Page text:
LG 34UM95 34 UltraWide Widescreen 219 Monitor My New Favourite
Sometimes I put off doing the review because newer, more interesting products arrive, and another times I just get too busy and I don't have time. But LG's 34UM95, I've been putting it off, because I just didn't want to take it off my desk for long enough to capture a tutorial of the thing. Â Specwise this 34inch, 21 by 9, â€œCinematicaspectratioâ€� monitor weighs in its massive 3440 by 1440 resolution, about 34% higher AND bigger than 20 by 60 27inch monitor. It features IPS panel rated at 5 miliseconds in response time and
uses 8bit panel control and frame rate bit dithering to achieve 10bit color, but only on the display port connection. Speaking of connection, it's got a headphone jack, integrated USB 3.0 hub and power jack to go along, with its dual HDMI display port and Thunderbolt2 tutorial inputs. Please note that the two Thunderbolt2 ports there are for daisychaining, not as two separate inputs. And the HDMI inputs are limited to 50 Hertz. This is an HDMI spec limitation and all the difference from 60 Hertz is noticeable. It's not as nearly as bad as the 30 Hertz that 4K monitors will run at over HDMI. Now physically the monitor is a unique specimen.
I've never seen anything quite like it and since it's the first of its own kind and only available in a couple of regions, I guess neither have for a lot of people. And I think that the coolest thing about it is how many different ways it can be used and very effectively. For 16:9 content, it's 27inch 2560 by 1440 monitor with black bars on the side. For sidebyside pseudodual monitor use,it's two 20.5inch monitors, each with the 1720 by 1440 resolution, a throwback 5:4 aspect ratio that really is better for some tasks than the newer 16:9 standard. And then finally, for 21 by 9 content,it's a truly fieldofviewfilling 34 inches of immersive bliss. The stand is branded â€œCrystal Floatâ€�, because it's clear, so that combined with nice thin bezel is supposed to make
the screen seem like, it's just hanging there. But, um, I found the effect was somewhat diminished by the fact that it only supports 10 degrees of tilt. And to adjust height, I had to jury rig the monitor stand on the box. With that said, at least LG had the consideration to include the VESA mount on the back, something that I'll likely use. On the bottom, we found a couple of integrated speakers and the joystick for navigating the onscreen menu. It allows picturebypicture control, input switching, input lag adjustment in a variety of image adjustments, including the unusual Reader mode, which reduces the â€œBluesâ€� for theoretically less eye fatigue. Back to the front, the screen uses the antiglare coating that is perhaps a little bit more matt than I would normally prefer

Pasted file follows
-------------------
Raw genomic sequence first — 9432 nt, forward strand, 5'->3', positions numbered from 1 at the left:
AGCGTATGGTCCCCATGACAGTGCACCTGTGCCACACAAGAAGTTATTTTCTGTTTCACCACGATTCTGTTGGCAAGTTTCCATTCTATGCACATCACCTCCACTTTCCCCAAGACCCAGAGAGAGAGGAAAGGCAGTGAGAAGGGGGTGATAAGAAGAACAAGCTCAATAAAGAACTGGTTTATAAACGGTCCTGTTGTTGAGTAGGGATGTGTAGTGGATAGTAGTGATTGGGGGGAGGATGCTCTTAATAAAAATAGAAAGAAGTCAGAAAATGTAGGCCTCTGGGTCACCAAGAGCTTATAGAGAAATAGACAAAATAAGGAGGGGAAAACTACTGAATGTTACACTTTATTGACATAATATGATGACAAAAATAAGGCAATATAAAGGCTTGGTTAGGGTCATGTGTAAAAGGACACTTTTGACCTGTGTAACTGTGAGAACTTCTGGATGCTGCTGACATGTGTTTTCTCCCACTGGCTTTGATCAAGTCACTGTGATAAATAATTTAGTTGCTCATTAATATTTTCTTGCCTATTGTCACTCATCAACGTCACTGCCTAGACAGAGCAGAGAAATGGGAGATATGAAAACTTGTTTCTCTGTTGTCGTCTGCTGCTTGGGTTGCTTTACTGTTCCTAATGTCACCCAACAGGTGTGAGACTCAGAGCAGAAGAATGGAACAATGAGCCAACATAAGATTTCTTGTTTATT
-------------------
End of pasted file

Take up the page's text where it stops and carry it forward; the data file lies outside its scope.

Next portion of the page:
but ended up being great for me, since I sit next to the window at my desk, where I'll be using the monitor moving forward. Now, this is where the review deviates from the formula a bit, because I didn't know how to approach a review of something that is so different other than to draw your attention to the fact that I just said where I'll be using the monitoring moving forward. Because I've officially been converted. I'm ditching my dual 23inch 1080p monitors for this at work and I will really like to replace my Proart PA279Q at home, as well. This is just flat out, the best solution for productivity and gaming IMHO(in my humble opinion). And this is coming from someone that came into this review with pretty closedminded attitude. I was sure, a very short time ago, that 4K was next big revolution.
And the first time I saw a 21:9 desktop monitors at CES 2013, I didn't even ask for samples. I thought they were a silly, â€œbecausewecanâ€� factor that took everything that was wrong with 16:9, that is to say, not enough vertical real estate compared to the older 16:10 widescreen standard, and meted even more ridiculous. They felt like an expensive step backwards, and I didn't care at all. because I've only recently just getting 4K monitor samples, so that â€œthe first timeâ€� experience of 4K is actually still very fresh in my mind. I mean, to be clear, sitting in front of a 4K monitor is great. The sharpness and clarity of images is fantastic. And the amount of stuff that you can fit on it at the same time is amazing. But somehow it still feels like so many things in the PC industry, it's like, â€œYes, it's more pixels at a lower price!â€�